Human-wildlife conflict runs rampant
text size

Human-wildlife conflict runs rampant

New research stomps on popularity myth of nation's animal

Research findings show that despite being Thailand's national animal, elephants are not popular among all citizens.

Only 20% of villagers living near forests with wild elephants said they have a "positive attitude" towards their jumbo neighbours, while 37% admitted they harbour "negative feelings."

Around 40% said they had a "mild attitude."

The findings come from a recent study called "Human and Elephant Voices: Communities' Responses towards Human-Elephant Conflict Management Strategies in Thailand."

The study took two years to complete and was released last Monday. It was funded by the Thailand Research Fund (TRF).

"The study is an alarm that warns us that conflict between elephants and humans is heating up and measures need to be taken to address it," said Phichet Noonto, a researcher with a biology background from Mahidol University, during the report launch event recently.

The study was based on Mr Pichet's field visits and interviews with 271 villagers living in 41 communities adjacent to 13 forests with large elephant populations across the country.

"We found the situation in the eastern forest areas to be the most worrying," said Mr Pichet.

"In five provinces near Khao Ang Rue Nai Wildlife Sanctuary, the relationship between humans and wild elephants are in precarious shape."

The five provinces bordering with the Khao Ang Rue Nai sanctuary include Chachoengsao, Chon Buri, Chanthaburi, Rayong and Sa Kaeo.

The study found that 57% of respondents who said they have a "negative attitude" towards elephants resident in one of these five provinces.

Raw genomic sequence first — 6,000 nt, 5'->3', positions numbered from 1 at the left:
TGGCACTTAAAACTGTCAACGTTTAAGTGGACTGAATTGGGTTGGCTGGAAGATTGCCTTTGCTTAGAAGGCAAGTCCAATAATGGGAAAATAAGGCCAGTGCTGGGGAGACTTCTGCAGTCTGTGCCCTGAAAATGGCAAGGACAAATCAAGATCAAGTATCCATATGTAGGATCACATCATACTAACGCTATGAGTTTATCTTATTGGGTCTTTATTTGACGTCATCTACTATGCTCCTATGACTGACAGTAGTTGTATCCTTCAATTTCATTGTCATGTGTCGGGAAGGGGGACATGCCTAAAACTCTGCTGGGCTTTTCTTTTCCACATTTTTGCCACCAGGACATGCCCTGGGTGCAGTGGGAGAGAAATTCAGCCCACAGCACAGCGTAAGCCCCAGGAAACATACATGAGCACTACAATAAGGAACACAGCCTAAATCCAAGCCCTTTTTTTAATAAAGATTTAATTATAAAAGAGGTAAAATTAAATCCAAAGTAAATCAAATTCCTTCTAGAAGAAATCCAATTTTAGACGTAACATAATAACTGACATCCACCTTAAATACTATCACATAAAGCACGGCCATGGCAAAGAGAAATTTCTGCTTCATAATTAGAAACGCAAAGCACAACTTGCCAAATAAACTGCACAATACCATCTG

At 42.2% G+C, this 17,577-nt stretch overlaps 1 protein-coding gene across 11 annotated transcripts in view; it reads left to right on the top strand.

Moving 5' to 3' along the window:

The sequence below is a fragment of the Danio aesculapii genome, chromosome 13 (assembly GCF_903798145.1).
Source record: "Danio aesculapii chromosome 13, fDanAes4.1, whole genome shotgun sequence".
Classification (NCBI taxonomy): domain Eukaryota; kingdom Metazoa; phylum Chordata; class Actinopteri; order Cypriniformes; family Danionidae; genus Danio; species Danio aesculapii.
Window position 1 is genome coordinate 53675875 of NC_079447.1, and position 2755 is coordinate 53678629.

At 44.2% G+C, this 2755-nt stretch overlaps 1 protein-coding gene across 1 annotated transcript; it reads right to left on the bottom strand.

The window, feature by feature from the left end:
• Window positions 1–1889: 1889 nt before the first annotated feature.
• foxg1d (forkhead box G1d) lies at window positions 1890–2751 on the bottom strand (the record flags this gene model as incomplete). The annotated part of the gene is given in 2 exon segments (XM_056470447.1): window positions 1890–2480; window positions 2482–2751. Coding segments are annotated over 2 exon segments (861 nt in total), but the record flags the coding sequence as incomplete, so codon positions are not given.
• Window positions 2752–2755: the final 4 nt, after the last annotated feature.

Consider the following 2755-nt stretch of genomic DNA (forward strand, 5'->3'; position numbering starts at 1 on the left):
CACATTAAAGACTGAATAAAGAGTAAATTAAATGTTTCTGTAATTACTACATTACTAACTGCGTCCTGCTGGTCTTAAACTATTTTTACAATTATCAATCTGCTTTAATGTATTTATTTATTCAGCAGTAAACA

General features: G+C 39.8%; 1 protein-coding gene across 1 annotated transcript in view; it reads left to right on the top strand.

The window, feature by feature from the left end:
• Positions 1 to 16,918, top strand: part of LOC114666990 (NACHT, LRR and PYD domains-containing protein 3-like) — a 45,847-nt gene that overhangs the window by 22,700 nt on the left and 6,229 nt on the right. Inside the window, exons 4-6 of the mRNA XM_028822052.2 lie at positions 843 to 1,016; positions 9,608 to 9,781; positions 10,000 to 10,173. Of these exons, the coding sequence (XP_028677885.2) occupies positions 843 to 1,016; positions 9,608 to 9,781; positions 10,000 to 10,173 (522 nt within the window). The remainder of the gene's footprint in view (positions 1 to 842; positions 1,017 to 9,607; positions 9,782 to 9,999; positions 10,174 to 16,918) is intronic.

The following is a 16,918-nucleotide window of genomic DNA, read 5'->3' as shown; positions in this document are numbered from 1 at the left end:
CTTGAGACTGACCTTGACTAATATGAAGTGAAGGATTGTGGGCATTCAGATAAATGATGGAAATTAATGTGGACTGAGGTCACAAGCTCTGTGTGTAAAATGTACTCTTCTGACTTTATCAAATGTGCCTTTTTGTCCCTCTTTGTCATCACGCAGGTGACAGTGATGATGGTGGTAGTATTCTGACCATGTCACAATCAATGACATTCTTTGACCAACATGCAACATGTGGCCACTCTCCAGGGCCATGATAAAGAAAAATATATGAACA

Villagers living near wild forests in the western and southern regions also harbour negative feelings but to a lesser degree, said Mr Pichet.

Locals require authorities' help, including the implementation of effective warning systems and special funds to compensate for the loss of properties and farm products from elephant attacks, according to the study.

Prasit Sae-Lee, a community leader from Kaeng Hang Maew district in Chanthaburi province who presided over the launch, said locals understand the elephant is the nation's beloved animal. However, he asked the public to sympathise with farmers who have lost their money due to attacks from the animal.

"Farmers need to get loans out from the bank to harvest and our loans can disappear in one night when our wild neighbours walk onto our farms, looking for food," said Mr Prasit whose village is adjacent to the Khao Ang Rue Nai Wildlife Sanctuary, known as a high-density wild elephant area.

Pinsak Surasawadee, deputy director-general of Department of National Parks, Wildlife and Plant Conservation (DNP), said that the pilot project "Elephant Landscape" will be launched in the five provinces of the eastern region to solve these problems between elephants and villagers.

The project will focus on providing more food and water resources, and adjusting forest landscape to contain the elephants.

Do you like the content of this article?